High Variability of Acetabular Offset in Primary Hip Osteoarthritis Influences Acetabular Reaming- A CT Based Anatomical Study

Christian Merle, Moritz Innmann, Wenzel Waldstein, Elise Pegg, Peter R Aldinger, Harinderjit Gill, David W. Murray, George Grammatopoulos

Research output: Contribution to journalArticle

Abstract

Background:

The objectives of the present study were to (1) evaluate the accuracy and reliability of native acetabular offset measurements performed on conventional supine anterior-posterior (ap) pelvis radiographs with reference to computed tomography (CT) in patients with end-stage hip osteoarthritis (OA); (2) determine the minimum and maximum amount of medialisation of the centre of rotation (COR) simulating different reaming techniques for acetabular preparation; and (3) identify patients at increased risk of excessive medialisation of the COR.

Methods:

A consecutive series of corresponding 131 CT scans and radiographs of patients with primary hip osteoarthritis was evaluated using validated software for 3D measurements. Acetabular and femoral parameters were evaluated. We simulated the implantation of a hemispherical press-fit cup comparing anatomical and conventional reaming techniques and assessed corresponding changes in acetabular offset. A medialization greater than 8mm was considered as clinically relevant.

Results:

Standardised ap pelvis radiographs allowed for an accurate and reliable assessment of acetabular offset compared to CT based measurements. Cup placement in the most lateral position (anatomical reaming technique) resulted in a mean implant-related medialization of 5.9±3.4 mm. On average, the most medial aspect of the cup remained at the level of the acetabular “true floor”; however, anatomical cup placement did not require reaming to the true floor in 64 hips (49%). With the conventional reaming technique, the total medialization of the COR (implant-related and reaming-related) was 6.8±2.9, with 34% of cases having a medialization ≥8 mm. There was no difference in the number of patients with high FO and Dorr type A femora at high risk for excessive reaming between anatomical- (16%) and conventional (24%) reaming.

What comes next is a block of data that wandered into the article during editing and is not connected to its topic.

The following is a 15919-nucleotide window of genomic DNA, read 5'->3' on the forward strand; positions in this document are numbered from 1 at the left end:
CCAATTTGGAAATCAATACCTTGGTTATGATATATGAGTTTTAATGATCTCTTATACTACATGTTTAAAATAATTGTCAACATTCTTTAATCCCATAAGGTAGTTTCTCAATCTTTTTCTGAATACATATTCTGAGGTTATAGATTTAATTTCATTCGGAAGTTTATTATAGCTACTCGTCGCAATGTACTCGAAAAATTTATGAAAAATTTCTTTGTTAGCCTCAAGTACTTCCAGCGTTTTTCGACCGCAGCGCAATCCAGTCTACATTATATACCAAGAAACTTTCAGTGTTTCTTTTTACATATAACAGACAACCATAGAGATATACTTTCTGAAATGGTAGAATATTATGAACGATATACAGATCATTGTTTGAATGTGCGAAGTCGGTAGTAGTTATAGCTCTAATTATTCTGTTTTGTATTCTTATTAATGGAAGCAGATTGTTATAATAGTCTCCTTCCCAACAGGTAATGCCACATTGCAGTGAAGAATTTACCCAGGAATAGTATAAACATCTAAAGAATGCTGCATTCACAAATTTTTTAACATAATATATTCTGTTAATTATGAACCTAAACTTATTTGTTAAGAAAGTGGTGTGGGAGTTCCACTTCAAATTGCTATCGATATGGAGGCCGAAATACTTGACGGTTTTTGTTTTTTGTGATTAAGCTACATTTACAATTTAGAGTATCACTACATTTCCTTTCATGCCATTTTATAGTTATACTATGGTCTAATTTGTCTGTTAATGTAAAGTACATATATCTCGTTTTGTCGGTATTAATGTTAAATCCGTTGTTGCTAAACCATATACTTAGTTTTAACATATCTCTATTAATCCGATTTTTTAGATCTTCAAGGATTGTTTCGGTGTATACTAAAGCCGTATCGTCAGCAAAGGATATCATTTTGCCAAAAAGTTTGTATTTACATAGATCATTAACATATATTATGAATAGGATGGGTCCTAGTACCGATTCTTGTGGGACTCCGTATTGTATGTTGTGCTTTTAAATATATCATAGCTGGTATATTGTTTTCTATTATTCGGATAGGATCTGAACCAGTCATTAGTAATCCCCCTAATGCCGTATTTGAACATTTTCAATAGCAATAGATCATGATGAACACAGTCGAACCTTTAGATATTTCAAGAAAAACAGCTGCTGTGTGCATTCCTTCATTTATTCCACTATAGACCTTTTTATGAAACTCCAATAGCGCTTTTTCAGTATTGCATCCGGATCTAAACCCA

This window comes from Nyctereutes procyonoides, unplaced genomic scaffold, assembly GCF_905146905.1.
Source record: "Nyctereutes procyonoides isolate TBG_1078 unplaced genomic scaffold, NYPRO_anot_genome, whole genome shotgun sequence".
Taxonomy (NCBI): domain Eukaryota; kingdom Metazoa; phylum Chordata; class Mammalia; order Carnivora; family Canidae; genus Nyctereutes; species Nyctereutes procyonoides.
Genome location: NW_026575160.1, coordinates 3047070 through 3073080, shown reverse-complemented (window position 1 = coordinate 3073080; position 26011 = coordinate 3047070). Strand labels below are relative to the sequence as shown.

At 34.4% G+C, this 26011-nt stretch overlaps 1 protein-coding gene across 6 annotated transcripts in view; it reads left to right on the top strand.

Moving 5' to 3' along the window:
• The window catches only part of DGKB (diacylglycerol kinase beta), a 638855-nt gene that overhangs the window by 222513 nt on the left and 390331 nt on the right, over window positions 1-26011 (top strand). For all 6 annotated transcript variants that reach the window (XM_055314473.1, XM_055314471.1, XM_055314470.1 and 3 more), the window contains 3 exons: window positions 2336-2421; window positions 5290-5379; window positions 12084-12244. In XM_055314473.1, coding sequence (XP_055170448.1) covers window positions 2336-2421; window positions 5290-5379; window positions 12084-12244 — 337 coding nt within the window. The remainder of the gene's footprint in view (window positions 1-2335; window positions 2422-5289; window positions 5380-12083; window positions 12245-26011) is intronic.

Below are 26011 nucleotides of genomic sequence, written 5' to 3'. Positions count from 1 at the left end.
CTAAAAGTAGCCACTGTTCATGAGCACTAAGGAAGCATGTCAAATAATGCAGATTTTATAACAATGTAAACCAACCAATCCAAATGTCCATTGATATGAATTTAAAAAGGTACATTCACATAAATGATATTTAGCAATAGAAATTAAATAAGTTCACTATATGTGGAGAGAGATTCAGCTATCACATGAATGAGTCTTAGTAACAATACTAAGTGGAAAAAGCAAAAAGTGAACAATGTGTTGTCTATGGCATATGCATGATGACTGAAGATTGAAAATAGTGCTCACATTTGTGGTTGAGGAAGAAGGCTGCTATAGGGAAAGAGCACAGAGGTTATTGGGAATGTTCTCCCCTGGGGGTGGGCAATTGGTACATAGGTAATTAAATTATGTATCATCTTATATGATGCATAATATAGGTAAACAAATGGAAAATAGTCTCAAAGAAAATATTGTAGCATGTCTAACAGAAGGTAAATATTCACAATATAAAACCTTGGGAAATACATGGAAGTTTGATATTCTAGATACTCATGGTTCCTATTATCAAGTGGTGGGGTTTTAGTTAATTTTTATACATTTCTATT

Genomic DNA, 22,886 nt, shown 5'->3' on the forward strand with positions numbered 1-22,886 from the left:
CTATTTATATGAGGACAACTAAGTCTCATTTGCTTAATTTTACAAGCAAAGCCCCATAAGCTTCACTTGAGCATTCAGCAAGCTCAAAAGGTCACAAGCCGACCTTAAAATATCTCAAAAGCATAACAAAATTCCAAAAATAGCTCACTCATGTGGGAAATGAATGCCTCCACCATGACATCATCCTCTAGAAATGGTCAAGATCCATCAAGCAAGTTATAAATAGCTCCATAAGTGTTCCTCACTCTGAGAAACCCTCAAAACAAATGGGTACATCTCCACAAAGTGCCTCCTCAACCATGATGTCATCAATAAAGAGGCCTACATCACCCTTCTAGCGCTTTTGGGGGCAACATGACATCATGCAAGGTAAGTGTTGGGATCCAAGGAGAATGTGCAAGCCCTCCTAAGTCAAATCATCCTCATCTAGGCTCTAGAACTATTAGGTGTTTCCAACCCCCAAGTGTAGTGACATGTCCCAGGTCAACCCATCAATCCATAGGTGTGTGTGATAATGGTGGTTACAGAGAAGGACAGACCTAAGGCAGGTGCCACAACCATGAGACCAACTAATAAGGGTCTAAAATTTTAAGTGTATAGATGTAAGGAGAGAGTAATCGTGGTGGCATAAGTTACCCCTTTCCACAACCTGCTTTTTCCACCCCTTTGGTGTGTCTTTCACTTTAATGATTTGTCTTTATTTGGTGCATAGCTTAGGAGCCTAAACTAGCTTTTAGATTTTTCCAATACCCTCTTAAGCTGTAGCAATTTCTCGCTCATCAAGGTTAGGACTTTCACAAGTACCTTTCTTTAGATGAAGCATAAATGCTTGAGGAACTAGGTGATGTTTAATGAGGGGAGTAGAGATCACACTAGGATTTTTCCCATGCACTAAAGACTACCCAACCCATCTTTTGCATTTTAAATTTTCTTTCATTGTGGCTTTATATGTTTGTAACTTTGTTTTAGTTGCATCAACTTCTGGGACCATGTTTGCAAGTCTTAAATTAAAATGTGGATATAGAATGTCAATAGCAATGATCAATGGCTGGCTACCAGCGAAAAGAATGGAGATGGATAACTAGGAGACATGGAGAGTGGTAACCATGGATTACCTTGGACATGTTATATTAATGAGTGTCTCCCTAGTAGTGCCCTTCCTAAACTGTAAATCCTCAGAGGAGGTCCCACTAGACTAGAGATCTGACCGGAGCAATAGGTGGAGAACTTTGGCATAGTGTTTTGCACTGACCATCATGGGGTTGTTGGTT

Conclusions:

The present study quantifies potential changes of native COR with different acetabular reaming techniques and highlights the variability of acetabular anatomy in patients with primary OA. Acetabular offset can be accurately and reliably determined on conventional ap pelvis radiographs and appears to be independent of femoral shape or geometry. Depending on the preferred reaming technique a substantial number of patients appear at risk for excessive cup medialisation. The present findings support the use of pre-operative AO assessment and templating in order to improve individual restoration of hip offset in patients with primary hip OA.
LanguageEnglish
JournalJournal of Arthroplasty
Early online date1 Apr 2019
DOIs
StatusE-pub ahead of print - 1 Apr 2019

Fingerprint

Hip Osteoarthritis
Hip Dislocation
Femur
Thigh
Cohort Studies
Anatomy
Neck
Osteoarthritis
Leg
Body Mass Index

Keywords